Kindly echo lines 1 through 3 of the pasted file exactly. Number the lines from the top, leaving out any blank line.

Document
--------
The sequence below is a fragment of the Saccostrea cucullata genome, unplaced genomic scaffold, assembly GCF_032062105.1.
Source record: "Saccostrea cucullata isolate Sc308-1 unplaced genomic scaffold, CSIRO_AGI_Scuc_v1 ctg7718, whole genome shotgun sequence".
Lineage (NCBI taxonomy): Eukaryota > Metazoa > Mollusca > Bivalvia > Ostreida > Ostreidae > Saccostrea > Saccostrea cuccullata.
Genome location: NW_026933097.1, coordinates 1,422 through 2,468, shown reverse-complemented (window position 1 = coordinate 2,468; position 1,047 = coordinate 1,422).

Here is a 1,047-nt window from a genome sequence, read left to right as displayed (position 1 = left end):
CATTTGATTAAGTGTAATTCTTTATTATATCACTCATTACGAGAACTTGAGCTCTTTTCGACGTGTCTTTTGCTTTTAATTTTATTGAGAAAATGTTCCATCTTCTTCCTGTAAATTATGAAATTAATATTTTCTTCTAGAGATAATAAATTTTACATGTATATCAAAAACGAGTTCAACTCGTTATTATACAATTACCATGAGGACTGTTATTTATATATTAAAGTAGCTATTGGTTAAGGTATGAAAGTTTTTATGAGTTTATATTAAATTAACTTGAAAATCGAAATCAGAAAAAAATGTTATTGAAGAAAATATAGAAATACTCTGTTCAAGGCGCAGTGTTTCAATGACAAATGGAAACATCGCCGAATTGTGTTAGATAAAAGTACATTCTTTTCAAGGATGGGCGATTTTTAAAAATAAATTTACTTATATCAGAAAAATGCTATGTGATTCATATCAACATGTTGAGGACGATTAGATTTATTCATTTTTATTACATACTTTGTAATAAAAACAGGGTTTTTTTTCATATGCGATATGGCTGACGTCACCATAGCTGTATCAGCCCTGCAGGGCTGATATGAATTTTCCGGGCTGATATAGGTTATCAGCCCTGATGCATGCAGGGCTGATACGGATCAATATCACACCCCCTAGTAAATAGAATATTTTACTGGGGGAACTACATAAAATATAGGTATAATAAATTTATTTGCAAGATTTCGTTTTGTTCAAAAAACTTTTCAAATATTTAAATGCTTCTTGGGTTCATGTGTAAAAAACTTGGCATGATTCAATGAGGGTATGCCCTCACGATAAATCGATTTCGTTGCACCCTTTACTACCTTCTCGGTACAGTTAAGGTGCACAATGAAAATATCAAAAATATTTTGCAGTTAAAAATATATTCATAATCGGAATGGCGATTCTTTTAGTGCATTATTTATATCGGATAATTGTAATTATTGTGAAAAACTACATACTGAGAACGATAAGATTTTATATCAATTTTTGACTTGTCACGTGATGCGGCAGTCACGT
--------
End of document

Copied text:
The sequence below is a fragment of the Saccostrea cucullata genome, unplaced genomic scaffold, assembly GCF_032062105.1.
Source record: "Saccostrea cucullata isolate Sc308-1 unplaced genomic scaffold, CSIRO_AGI_Scuc_v1 ctg7718, whole genome shotgun sequence".
Lineage (NCBI taxonomy): Eukaryota > Metazoa > Mollusca > Bivalvia > Ostreida > Ostreidae > Saccostrea > Saccostrea cuccullata.